OK. Maybe that’s not quite true. But he’s certainly advocating a fairly dramatic reconsideration of how we do “teaching” in churches, and specifically the place of the sermon in that.
“What is most needed is a complete spiritual formation approach to the entire church and for each person; outcomes need to be formulated by the leaders and the church so that the whole approach is embraced. Within the overall approach to realizing outcomes, which I would say are loving God, loving others and a life of holiness, sermons play a role and sometimes an important one. But serious formative changes occur when the individual and the group participate in, activate, and integrate what is being taught. (By the way, that last sentence requires pages of discussion.) And these formative changes take place within a set of outcomes. And, perhaps most importantly, they take place with spiritual directors, pastors, teachers and friends who come alongside to help a person.”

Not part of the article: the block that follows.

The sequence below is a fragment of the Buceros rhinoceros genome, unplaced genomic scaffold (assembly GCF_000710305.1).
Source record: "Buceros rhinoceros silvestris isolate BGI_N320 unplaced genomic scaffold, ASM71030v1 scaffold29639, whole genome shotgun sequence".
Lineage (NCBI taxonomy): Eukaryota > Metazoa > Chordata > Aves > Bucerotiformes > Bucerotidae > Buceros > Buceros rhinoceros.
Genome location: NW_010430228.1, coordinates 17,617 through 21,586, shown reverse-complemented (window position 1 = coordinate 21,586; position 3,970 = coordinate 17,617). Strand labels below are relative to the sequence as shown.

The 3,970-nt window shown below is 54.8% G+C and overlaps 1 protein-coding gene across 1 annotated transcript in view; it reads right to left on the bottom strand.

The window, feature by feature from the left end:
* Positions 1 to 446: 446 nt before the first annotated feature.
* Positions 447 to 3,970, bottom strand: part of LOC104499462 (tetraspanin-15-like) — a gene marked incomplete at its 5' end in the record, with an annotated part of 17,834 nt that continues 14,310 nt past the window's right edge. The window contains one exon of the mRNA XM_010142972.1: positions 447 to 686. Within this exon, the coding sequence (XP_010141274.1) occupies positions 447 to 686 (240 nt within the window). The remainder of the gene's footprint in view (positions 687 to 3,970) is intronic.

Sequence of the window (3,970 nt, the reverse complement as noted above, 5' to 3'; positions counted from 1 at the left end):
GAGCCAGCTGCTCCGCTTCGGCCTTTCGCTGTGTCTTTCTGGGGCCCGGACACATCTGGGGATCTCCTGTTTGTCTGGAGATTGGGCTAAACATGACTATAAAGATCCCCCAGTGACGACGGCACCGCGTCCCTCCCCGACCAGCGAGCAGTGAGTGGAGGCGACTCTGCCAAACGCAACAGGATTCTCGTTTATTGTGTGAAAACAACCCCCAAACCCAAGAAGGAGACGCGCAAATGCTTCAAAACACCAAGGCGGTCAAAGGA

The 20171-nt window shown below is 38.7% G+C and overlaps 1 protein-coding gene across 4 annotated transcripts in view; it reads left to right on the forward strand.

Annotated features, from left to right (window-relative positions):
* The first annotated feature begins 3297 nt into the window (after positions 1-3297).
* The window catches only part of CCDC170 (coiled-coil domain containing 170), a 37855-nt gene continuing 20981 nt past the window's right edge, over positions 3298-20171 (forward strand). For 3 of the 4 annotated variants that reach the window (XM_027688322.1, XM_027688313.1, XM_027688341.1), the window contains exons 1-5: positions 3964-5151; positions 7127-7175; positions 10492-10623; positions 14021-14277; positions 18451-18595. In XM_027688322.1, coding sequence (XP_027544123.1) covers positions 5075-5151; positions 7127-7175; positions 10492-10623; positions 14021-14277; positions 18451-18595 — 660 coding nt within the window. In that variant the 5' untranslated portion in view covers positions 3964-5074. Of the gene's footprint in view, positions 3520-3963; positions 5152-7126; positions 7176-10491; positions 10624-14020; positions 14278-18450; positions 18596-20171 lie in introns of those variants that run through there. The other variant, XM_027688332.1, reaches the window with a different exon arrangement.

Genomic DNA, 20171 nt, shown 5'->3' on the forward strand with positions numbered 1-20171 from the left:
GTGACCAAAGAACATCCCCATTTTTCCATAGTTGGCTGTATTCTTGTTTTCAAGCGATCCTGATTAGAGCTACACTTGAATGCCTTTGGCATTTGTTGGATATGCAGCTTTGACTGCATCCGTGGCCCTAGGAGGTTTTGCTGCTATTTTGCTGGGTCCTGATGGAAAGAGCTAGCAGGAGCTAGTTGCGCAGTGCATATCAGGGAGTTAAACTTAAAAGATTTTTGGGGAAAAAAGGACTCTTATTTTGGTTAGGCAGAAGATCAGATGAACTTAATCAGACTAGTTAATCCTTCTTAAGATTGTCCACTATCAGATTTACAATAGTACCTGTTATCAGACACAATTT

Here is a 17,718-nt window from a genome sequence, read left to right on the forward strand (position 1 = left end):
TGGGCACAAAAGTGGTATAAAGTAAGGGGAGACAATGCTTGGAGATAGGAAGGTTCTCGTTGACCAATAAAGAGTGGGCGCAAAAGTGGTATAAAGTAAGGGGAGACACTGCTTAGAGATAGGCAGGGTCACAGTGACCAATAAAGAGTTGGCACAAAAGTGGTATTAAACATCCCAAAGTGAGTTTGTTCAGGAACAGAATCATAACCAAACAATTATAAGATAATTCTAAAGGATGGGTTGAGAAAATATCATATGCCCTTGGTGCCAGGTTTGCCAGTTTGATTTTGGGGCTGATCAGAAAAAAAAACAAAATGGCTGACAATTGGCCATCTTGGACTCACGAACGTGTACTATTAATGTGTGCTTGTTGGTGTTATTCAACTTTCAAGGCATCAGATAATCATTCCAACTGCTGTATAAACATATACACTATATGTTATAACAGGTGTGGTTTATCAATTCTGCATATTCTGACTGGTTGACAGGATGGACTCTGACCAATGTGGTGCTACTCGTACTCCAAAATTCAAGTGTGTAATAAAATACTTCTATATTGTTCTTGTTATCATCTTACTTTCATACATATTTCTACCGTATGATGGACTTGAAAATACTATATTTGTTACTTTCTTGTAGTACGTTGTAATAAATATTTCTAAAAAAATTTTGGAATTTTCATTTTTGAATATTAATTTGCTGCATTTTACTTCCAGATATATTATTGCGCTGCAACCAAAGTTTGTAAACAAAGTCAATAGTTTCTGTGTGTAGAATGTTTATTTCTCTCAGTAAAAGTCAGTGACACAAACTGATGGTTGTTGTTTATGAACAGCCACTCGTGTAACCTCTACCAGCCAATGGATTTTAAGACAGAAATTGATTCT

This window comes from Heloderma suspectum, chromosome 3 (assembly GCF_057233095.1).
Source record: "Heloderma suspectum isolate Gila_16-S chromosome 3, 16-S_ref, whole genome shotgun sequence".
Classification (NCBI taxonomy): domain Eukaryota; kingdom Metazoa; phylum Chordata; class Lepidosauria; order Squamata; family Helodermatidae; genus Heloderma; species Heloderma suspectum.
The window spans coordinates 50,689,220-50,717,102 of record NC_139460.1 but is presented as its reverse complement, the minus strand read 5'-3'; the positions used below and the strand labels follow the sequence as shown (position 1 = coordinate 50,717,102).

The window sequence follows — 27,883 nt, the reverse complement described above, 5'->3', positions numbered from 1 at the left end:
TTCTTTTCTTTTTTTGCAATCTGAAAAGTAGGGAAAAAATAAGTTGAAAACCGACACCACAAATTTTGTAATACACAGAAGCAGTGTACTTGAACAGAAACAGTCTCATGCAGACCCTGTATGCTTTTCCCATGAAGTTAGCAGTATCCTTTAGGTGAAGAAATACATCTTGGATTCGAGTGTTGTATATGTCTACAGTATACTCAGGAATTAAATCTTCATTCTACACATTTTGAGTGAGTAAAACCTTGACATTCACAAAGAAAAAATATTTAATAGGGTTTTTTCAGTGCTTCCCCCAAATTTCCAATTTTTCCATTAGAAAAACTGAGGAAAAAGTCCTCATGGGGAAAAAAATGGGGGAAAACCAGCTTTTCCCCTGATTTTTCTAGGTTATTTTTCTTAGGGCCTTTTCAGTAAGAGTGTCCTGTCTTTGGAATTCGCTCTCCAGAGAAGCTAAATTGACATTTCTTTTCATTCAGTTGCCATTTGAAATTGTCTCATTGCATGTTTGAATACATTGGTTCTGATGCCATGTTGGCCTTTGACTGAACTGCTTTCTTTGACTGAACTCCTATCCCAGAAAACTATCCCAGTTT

There’s little doubt that this represents a fairly radical departure from the way that churches work: there’s still very little support for any model of discipleship that doesn’t include Sunday morning (or Sunday evening, or blah blah we’re so original on a Thursday) at the center, whether explicitly or just demonstrated in the way a church runs. The sermon has become sacred, a pillar of Christianity rather than a medium of communication.
Interesting thoughts at least.